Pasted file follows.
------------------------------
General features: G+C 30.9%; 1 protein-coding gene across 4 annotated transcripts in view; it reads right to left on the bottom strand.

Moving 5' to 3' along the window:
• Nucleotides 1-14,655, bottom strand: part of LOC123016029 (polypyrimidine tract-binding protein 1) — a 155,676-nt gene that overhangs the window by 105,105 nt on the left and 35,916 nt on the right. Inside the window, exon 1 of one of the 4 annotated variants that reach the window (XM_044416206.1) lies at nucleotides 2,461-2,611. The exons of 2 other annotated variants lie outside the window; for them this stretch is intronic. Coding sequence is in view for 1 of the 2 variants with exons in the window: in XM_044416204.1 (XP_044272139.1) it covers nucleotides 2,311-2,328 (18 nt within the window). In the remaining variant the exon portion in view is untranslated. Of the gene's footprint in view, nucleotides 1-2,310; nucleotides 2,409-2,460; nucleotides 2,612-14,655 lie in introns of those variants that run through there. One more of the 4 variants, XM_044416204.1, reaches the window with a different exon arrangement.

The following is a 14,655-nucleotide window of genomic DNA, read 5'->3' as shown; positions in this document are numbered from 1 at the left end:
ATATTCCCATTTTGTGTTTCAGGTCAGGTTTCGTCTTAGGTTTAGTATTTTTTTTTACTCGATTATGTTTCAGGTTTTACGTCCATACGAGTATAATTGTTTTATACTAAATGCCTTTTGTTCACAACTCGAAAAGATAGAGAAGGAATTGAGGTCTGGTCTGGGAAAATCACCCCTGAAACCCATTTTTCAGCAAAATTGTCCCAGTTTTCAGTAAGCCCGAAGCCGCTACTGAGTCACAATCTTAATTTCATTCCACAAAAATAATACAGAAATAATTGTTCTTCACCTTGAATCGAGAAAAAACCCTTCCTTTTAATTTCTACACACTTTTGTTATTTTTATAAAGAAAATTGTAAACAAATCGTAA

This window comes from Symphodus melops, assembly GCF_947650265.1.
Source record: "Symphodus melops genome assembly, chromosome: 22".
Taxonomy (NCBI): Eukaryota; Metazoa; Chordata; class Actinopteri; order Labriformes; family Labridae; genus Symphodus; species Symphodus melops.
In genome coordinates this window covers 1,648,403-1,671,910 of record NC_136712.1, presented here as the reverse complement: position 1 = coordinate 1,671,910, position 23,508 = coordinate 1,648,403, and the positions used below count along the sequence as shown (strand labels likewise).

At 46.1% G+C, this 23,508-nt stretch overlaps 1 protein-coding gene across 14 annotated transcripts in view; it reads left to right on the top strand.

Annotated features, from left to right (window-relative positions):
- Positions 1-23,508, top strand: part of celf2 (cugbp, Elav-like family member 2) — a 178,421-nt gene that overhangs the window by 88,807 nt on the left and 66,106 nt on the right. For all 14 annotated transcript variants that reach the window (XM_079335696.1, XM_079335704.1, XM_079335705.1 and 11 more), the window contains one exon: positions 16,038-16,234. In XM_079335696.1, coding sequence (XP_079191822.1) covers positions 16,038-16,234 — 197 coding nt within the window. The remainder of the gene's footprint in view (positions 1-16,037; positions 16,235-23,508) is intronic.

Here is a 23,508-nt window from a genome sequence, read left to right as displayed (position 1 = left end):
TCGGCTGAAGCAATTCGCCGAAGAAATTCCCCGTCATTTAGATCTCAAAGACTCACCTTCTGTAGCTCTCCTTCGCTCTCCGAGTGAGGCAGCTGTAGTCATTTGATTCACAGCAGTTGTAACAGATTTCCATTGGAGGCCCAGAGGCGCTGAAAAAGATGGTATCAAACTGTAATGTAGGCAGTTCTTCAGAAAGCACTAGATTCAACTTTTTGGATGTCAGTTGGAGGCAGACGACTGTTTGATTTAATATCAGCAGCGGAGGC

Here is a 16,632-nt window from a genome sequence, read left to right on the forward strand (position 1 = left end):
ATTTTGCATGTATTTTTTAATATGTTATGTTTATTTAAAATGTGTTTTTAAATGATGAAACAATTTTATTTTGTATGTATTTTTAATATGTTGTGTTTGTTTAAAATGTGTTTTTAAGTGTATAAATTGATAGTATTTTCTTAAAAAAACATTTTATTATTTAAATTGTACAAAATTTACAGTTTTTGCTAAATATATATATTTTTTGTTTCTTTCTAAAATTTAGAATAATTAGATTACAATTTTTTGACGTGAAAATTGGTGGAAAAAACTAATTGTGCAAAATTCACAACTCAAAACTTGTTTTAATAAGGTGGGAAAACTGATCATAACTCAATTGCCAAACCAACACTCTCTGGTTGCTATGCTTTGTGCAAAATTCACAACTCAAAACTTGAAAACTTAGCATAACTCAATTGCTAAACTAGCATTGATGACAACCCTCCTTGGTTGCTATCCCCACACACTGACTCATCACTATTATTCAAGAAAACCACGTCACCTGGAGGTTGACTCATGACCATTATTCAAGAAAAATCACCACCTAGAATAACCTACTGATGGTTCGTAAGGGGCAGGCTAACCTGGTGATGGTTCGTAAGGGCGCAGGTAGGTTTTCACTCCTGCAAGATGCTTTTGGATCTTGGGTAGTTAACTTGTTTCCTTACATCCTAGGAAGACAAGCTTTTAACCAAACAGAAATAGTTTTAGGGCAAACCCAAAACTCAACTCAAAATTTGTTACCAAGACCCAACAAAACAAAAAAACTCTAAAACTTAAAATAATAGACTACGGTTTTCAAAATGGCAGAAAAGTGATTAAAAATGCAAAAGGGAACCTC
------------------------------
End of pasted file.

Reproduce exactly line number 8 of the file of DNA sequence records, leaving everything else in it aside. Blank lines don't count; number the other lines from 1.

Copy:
Taxonomy (NCBI): Eukaryota; Metazoa; Chordata; class Actinopteri; order Labriformes; family Labridae; genus Symphodus; species Symphodus melops.